The laboratory is interested in the relationships between structure and function of biologically important macromolecules. The lab utilizes the disciplines of X-ray crystallography and Cryo-EM to determine the atomic resolution structures of the macromolecules and higher-ordered complexes. The molecule’s atomic resolution structure provides tremendous insight into understanding how the macromolecule (protein) functions. Hypotheses on structure – function relationships can be drawn from the structures, which are investigated using biochemistry, cell biology, and other biophysical techniques. Currently, the laboratory is focusing on three important biochemical pathways; RNA editing by ADARs, sulfate activation, and sialic acid.
RNA is frequently edited after being transcribed by RNA polymerase. One of the most abundant RNA modifications found in metazoans is the deamination of adenosine to inosine (A-to-I). This reaction is catalyzed by the class of enzymes called adenosine deaminases acting on dsRNA (ADAR) .
In the ADAR deamination reaction, the resulting inosine nucleotide product behaves more like guanosine in hydrogen-bonding patterns, consequently A-to-I edits can significantly alter the RNA function including; recoding mRNA, altering splice sites, and changing RNA secondary structure. Over three million RNA A-to-I edits have been documented in healthy human tissues. RNA editing is critical for normal cellular function and dysregulated ADAR activity can resulted in a variety of neurological disorders such as epilepsy and Prader Willi Syndrome, depression, schizophrenia, amyotrophic lateral sclerosis, as well as cancer
In collaboration with the Beal lab, we have structurally and biochemically characterized human ADAR2 deaminase domain bound to a 23mer RNA duplex, which contained the nucleoside analog 8-azanebularine in place of adenine at the edited site. Upon bonding in the ADAR active site, 8-azanebularine becomes hydrated mimicking the proposed intermediate thus forming a tight-binding dsRNA-ADAR complex amenable for structural studies.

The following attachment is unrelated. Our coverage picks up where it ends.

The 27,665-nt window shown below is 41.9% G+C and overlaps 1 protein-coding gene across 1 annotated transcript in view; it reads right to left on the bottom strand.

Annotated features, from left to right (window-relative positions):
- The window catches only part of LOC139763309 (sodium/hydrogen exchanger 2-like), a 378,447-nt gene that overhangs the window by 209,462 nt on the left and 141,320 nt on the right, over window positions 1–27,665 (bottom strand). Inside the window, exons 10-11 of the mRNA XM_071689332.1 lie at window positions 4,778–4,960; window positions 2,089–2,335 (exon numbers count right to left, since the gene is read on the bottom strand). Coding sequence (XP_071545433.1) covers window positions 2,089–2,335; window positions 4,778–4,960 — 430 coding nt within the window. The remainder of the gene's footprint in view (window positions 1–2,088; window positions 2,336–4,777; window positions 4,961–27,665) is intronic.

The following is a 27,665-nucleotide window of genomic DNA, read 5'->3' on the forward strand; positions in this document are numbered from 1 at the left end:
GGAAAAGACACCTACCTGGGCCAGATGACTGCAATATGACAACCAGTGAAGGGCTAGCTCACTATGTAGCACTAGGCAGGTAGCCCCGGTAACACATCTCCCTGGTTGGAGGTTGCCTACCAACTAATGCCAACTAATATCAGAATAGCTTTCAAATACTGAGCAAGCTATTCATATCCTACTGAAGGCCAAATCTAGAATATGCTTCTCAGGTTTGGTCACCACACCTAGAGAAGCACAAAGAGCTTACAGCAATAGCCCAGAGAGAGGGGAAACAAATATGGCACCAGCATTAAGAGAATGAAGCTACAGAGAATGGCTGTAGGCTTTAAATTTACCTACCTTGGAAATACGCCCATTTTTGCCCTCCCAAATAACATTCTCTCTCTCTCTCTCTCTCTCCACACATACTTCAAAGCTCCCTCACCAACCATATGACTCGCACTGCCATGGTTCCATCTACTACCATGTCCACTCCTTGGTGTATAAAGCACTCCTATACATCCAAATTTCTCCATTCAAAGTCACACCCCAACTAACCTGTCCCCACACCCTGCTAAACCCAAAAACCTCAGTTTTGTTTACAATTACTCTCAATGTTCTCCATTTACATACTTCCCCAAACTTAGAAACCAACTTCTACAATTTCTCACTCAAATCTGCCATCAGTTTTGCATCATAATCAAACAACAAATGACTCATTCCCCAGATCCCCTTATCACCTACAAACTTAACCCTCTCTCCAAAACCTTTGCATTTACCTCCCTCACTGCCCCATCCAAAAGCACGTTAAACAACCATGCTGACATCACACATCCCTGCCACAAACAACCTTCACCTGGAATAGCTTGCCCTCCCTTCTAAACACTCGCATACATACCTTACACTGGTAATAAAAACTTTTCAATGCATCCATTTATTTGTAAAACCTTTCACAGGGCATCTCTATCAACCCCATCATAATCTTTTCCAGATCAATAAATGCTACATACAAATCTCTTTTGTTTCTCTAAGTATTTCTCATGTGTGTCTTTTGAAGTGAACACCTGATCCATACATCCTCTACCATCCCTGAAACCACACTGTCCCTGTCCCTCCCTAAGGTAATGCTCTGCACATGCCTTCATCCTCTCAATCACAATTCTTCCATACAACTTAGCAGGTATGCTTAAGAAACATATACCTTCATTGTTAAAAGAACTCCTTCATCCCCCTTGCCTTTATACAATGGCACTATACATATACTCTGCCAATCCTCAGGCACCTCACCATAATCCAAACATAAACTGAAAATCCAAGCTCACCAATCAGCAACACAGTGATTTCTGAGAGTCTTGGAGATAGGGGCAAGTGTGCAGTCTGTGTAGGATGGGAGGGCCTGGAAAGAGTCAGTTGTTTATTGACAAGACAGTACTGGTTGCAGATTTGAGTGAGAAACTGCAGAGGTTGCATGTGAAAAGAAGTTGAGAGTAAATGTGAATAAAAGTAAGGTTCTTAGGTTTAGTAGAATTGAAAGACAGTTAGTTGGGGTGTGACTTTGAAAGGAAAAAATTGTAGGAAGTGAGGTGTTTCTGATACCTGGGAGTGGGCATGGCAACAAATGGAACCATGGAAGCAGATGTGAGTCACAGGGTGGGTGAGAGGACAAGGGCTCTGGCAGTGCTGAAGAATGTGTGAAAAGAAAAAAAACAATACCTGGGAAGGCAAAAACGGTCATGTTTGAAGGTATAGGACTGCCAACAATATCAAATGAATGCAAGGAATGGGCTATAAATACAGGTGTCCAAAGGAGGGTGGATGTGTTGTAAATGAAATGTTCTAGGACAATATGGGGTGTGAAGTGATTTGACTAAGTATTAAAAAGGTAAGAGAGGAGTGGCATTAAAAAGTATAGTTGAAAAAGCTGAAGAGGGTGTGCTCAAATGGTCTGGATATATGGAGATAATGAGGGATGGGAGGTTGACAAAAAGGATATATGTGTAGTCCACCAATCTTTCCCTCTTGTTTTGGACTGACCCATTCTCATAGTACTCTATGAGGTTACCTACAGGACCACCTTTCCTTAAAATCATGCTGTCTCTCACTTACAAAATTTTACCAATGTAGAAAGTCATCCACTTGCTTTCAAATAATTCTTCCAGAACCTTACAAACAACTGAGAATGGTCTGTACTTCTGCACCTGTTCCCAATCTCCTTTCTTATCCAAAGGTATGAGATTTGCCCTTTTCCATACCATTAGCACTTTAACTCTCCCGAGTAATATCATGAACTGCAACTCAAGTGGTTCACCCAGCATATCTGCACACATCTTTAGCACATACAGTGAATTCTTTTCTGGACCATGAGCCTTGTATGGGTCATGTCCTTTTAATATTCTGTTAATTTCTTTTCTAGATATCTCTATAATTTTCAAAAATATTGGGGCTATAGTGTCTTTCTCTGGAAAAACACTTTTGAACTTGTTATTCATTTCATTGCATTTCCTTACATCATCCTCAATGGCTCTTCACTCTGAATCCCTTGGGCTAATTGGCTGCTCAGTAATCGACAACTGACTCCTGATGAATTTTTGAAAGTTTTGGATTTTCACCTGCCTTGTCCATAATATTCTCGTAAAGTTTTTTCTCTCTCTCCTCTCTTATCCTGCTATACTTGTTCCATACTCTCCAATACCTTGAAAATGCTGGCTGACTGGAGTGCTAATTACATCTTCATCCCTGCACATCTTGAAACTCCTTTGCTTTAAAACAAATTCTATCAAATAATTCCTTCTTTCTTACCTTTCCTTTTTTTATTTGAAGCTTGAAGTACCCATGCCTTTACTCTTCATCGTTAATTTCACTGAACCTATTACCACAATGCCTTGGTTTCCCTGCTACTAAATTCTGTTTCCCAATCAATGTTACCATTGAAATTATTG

We are currently continuing our studies on investigating the structural basis for RNA selectivity and mechanism by looking at different ADARs and ADAR constructs bound to RNA.
A project of interest in the lab is understanding sulfur assimilation, or fixation. This project focuses on the structural features underlying the catalytic and regulatory properties of the sulfate activating enzymes, ATP sulfurylase, APS kinase, and PAPS Reductase, which catalyze in order, the reactions:
where: APS = adenosine 5′-phosphosulfate (adenylylsulfate); PAPS = 3′-phosphoadenosine-5′-phosphosulfate (3′-phosphoadenylylsulfate); PAP = adenosine 3′,5′-bisphosphate, and TRX is Thioredoxin.
The first two enzymes in the pathway (ATP Sulfurylase & APS Kinase) are conserved in all organisms to activate sulfate into the universal sulfate donor (PAPS) used to sulfurylate many diverse biomolecules including proteins, lipids, and carbohydrates. The last step in sulfur assimilation, PAPS reductase, is not conserved in many higher eukaryotes, such as humans. Our lab is exploring the structural basis for sulfate activation and sulfur assimilation in many organisms including bacterial, archaea, fungi, and humans, to better understand how each organism as adapted the enzymes to suit the physiological function of the pathway. Some chemolithotrophic organisms use the pathway in the final oxidation of sulfur to harness energy. Additionally, we are investigating these enzymes in Mycobacterium tuberculosis, because many of the enzymes in the pathway display sequence and structural features different than the orthologous human enzymes, making them potential therapeutic targets to treat tuberculosis.
Sialic acids (N-acetylneuraminic acid) are nine-carbon acidic monosaccharides that are typically found at the terminus of cell-surface glycans. As the terminal carbohydrate residue, sialic acid is one of the first molecules encountered in cellular interactions and has been found to play important roles in cellular recognition, communication and pathogen attachment, such as influenza virus. Sialic acid has also been found on the surface of many pathogenic bacteria where they may function as molecular mimicry to evade the host’s immune system.
Our lab, in collaboration with the Chen lab, have been investigating the structure-function relationships of enzymes involved in the synthesis and conjugation of sialic acid. Our lab recently determined the crystal structures of the enzymes N-Acetylneuraminate lyase (NAL), also known as aldolase, CMP-sialic acid synthetase (CSS), and sialyltransferases, all with various substrate, product or substrate analogues.Despite their important biological functions, little is known about the molecular architecture and mechanism of these enzymes. Our goal of this project is to elucidate the molecular structure and catalytic mechanism of these enzymes with a long-term goal to find modulators to control diseases associated with both host and pathogen enzymes. Another aim is to use structure-guided protein engineering to modify the enzymes, which can be used in the chemoenzymatic synthesis of unnatural or modified sialic acid analogues for many diverse biotechnology applications.